From a behavioural point of view, let’s say you’re examining why someone performs a task safely on the factory floor. This would be what we call an effective safety discussion (more on this later).
Suppose you spot a member of your staff wearing the right protective equipment at a hazardous machine – so you ask ‘OK, well done, so why did it happen this way?’ Because someone in procurement remembered to buy the right kit in time for them to be able to do their job properly. You probe further: ‘How come?’ Well, it turns out someone in the office made sure invoices were paid on time so the supplier could send it to us. ‘Great – production wasn’t interrupted and products were made to our usual high-standards – how can we make sure this always happens?’.
You see what happened there: we’re learning why some things work better than others in the context of behaviour, without anyone suffering and without any catastrophic incident affecting your business.
This is why behavioural safety means better business
It encourages you to pay attention to all the many many times things go well, but unnoticed – as is the case during most uneventful days at work.
Why should you only learn from the one time things go wrong? Why not also learn from the other nine times it went well? You’re increasing your chances of success many times over – everyone knows that’s a much smarter way to run any business.
Likewise, if you do spot a problem that concerns you on the production line – someone using a tool improperly for example, focusing on the behaviour means you can challenge unsafe acts before they become a problem. You can even pose a question to whoever did it: ‘how can we prevent other people making this same mistake and putting themselves at risk? Let’s fix this together.’ There’s a right (and wrong) way to do this, of course – that’s where Tribe can help.
By using this approach you’ll transform your business from reactive to proactive. By praising all those times things go well you’ll inspire more of the same behaviour. That’s what we call a positive culture of continuous improvement. You’ll generate a far more engaging atmosphere and better attitudes around the whole subject of safety this way.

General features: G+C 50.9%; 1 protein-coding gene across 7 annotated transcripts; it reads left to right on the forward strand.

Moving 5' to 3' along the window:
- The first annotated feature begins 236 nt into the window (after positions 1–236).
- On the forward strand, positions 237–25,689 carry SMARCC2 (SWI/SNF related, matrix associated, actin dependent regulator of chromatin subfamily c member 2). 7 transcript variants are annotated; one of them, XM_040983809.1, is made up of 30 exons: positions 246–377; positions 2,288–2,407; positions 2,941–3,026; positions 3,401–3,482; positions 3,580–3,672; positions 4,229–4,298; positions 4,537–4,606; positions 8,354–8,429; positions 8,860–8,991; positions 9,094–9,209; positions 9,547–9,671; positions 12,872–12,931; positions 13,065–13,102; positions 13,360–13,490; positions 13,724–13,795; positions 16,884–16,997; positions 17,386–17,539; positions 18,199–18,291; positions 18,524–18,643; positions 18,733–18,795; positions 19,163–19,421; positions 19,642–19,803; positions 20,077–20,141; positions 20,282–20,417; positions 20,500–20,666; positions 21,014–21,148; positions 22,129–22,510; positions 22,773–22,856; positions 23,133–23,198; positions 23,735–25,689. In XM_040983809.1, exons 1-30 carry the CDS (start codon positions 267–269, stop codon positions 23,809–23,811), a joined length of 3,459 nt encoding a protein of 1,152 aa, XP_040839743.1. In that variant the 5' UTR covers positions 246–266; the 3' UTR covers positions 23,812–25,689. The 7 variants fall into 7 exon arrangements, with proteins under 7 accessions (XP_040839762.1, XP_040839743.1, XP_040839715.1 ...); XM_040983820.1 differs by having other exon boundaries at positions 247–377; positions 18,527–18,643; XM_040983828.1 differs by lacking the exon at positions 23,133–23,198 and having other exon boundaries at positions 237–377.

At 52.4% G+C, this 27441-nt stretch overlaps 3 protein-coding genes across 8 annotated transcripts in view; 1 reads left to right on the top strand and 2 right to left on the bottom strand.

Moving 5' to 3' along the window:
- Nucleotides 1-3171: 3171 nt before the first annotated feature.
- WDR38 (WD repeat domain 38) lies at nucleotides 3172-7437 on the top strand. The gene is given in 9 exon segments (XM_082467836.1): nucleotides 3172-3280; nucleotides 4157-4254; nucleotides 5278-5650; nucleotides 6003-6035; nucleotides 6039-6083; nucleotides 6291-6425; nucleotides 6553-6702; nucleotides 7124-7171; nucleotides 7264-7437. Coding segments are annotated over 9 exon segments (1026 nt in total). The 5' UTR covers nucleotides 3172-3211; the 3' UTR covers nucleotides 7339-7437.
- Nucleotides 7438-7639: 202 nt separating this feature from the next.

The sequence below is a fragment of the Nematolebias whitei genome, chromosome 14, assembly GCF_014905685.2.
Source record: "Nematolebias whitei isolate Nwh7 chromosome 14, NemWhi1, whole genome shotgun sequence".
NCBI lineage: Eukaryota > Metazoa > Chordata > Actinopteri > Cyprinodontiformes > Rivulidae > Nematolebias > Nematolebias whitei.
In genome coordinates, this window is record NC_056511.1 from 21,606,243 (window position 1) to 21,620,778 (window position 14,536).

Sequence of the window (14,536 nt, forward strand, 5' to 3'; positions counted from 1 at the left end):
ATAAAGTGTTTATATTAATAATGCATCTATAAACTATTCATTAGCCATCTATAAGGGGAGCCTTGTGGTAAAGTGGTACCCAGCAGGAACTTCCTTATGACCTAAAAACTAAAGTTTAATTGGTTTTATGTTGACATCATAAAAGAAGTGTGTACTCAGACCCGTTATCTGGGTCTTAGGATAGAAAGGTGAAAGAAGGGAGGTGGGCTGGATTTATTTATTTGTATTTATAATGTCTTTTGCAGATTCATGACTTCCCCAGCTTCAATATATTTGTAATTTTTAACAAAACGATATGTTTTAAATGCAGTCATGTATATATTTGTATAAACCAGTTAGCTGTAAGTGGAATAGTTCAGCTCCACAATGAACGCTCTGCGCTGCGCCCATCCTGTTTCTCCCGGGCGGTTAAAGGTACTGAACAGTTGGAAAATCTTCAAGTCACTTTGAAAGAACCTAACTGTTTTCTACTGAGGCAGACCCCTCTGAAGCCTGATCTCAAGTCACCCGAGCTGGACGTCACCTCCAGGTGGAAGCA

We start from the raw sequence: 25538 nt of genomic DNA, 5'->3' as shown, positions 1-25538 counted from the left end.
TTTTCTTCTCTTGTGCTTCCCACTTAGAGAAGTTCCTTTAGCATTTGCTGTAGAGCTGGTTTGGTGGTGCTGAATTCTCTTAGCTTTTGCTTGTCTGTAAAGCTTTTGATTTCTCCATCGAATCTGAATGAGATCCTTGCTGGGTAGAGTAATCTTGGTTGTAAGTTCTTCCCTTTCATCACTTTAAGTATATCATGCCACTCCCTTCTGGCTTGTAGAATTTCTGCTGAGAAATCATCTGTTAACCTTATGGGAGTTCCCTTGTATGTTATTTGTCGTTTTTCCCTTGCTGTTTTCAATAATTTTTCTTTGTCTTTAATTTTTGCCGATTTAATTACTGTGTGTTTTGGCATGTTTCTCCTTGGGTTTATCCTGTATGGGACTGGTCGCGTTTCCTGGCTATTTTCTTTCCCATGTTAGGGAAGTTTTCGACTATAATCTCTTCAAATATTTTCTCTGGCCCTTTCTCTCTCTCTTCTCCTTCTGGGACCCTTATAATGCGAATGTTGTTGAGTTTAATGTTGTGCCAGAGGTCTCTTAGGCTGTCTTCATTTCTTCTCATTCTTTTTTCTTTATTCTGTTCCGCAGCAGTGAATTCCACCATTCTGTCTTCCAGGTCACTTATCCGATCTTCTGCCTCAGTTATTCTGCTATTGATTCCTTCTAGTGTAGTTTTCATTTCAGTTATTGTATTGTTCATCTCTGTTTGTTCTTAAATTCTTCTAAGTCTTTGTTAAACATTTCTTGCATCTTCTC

There’s another hugely compelling reason why behavioural safety means better business.
Did you spot it?
Let’s look back to our example about safety equipment on the production line. Someone was doing their job properly, and by observing, challenging, praising and learning you’re effectively discovering how to scale that success up – so everyone works better and more productively.
Now think about that.
You don’t just improve safety – you boost quality and efficiency at the same time. So, with a little creativity, it isn’t hard to imagine applying this whole behavioural approach to improve working environments, security, people’s well-being and everything else that makes business great.
Behavioural safety is just where your journey begins, yet its positive benefits – of effective communication and strong leadership reach every corner of your business.
What happens next?
Of course, the secret to achieving all this is holding effective conversations about safety – knowing how to approach people, involve them and bring out the best in them without making them feel defensive.
That’ll be the topic of our next article.